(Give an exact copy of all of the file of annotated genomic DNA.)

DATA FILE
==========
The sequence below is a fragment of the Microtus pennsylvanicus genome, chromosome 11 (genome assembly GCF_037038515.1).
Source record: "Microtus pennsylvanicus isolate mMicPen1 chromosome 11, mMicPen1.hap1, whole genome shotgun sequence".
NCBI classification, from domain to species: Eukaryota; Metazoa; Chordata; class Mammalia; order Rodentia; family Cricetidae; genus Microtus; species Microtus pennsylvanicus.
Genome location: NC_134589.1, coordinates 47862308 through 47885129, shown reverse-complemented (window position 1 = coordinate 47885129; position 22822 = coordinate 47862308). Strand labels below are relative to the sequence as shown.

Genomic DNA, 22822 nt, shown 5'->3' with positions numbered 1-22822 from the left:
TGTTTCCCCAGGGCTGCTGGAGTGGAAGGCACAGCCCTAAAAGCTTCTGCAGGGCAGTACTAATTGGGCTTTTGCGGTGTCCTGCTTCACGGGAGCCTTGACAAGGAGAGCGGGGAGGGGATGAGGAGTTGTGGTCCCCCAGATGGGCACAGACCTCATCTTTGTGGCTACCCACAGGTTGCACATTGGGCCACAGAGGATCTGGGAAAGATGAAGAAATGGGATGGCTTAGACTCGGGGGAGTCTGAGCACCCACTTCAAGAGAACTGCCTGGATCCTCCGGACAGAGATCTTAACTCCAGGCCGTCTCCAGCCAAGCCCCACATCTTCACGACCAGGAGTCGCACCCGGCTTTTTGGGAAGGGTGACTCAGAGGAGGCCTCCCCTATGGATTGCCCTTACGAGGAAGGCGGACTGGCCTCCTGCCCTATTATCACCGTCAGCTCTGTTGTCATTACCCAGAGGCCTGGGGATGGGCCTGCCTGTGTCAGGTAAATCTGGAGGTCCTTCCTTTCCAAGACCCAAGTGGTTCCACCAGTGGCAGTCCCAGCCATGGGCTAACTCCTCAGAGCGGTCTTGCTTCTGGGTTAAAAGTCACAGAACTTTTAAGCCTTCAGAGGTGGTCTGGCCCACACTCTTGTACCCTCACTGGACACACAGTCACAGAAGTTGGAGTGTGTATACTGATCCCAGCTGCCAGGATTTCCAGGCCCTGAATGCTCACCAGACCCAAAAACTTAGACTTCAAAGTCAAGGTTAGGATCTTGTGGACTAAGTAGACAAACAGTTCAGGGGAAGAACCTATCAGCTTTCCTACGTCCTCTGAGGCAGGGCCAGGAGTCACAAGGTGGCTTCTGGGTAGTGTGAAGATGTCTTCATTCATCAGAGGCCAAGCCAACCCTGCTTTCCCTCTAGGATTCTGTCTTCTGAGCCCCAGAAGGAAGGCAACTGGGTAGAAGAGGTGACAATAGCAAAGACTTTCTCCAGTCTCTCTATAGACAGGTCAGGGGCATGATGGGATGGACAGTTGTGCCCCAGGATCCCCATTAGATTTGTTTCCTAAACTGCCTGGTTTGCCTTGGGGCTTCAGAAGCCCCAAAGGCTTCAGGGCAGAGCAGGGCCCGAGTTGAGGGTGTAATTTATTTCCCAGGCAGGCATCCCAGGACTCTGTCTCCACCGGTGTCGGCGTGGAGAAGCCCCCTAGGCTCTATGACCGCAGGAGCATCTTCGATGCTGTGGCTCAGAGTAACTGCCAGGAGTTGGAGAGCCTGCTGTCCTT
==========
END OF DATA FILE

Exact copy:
The sequence below is a fragment of the Microtus pennsylvanicus genome, chromosome 11 (genome assembly GCF_037038515.1).
Source record: "Microtus pennsylvanicus isolate mMicPen1 chromosome 11, mMicPen1.hap1, whole genome shotgun sequence".
NCBI classification, from domain to species: Eukaryota; Metazoa; Chordata; class Mammalia; order Rodentia; family Cricetidae; genus Microtus; species Microtus pennsylvanicus.
Genome location: NC_134589.1, coordinates 47862308 through 47885129, shown reverse-complemented (window position 1 = coordinate 47885129; position 22822 = coordinate 47862308). Strand labels below are relative to the sequence as shown.

Genomic DNA, 22822 nt, shown 5'->3' with positions numbered 1-22822 from the left:
TGTTTCCCCAGGGCTGCTGGAGTGGAAGGCACAGCCCTAAAAGCTTCTGCAGGGCAGTACTAATTGGGCTTTTGCGGTGTCCTGCTTCACGGGAGCCTTGACAAGGAGAGCGGGGAGGGGATGAGGAGTTGTGGTCCCCCAGATGGGCACAGACCTCATCTTTGTGGCTACCCACAGGTTGCACATTGGGCCACAGAGGATCTGGGAAAGATGAAGAAATGGGATGGCTTAGACTCGGGGGAGTCTGAGCACCCACTTCAAGAGAACTGCCTGGATCCTCCGGACAGAGATCTTAACTCCAGGCCGTCTCCAGCCAAGCCCCACATCTTCACGACCAGGAGTCGCACCCGGCTTTTTGGGAAGGGTGACTCAGAGGAGGCCTCCCCTATGGATTGCCCTTACGAGGAAGGCGGACTGGCCTCCTGCCCTATTATCACCGTCAGCTCTGTTGTCATTACCCAGAGGCCTGGGGATGGGCCTGCCTGTGTCAGGTAAATCTGGAGGTCCTTCCTTTCCAAGACCCAAGTGGTTCCACCAGTGGCAGTCCCAGCCATGGGCTAACTCCTCAGAGCGGTCTTGCTTCTGGGTTAAAAGTCACAGAACTTTTAAGCCTTCAGAGGTGGTCTGGCCCACACTCTTGTACCCTCACTGGACACACAGTCACAGAAGTTGGAGTGTGTATACTGATCCCAGCTGCCAGGATTTCCAGGCCCTGAATGCTCACCAGACCCAAAAACTTAGACTTCAAAGTCAAGGTTAGGATCTTGTGGACTAAGTAGACAAACAGTTCAGGGGAAGAACCTATCAGCTTTCCTACGTCCTCTGAGGCAGGGCCAGGAGTCACAAGGTGGCTTCTGGGTAGTGTGAAGATGTCTTCATTCATCAGAGGCCAAGCCAACCCTGCTTTCCCTCTAGGATTCTGTCTTCTGAGCCCCAGAAGGAAGGCAACTGGGTAGAAGAGGTGACAATAGCAAAGACTTTCTCCAGTCTCTCTATAGACAGGTCAGGGGCATGATGGGATGGACAGTTGTGCCCCAGGATCCCCATTAGATTTGTTTCCTAAACTGCCTGGTTTGCCTTGGGGCTTCAGAAGCCCCAAAGGCTTCAGGGCAGAGCAGGGCCCGAGTTGAGGGTGTAATTTATTTCCCAGGCAGGCATCCCAGGACTCTGTCTCCACCGGTGTCGGCGTGGAGAAGCCCCCTAGGCTCTATGACCGCAGGAGCATCTTCGATGCTGTGGCTCAGAGTAACTGCCAGGAGTTGGAGAGCCTGCTGTCCTT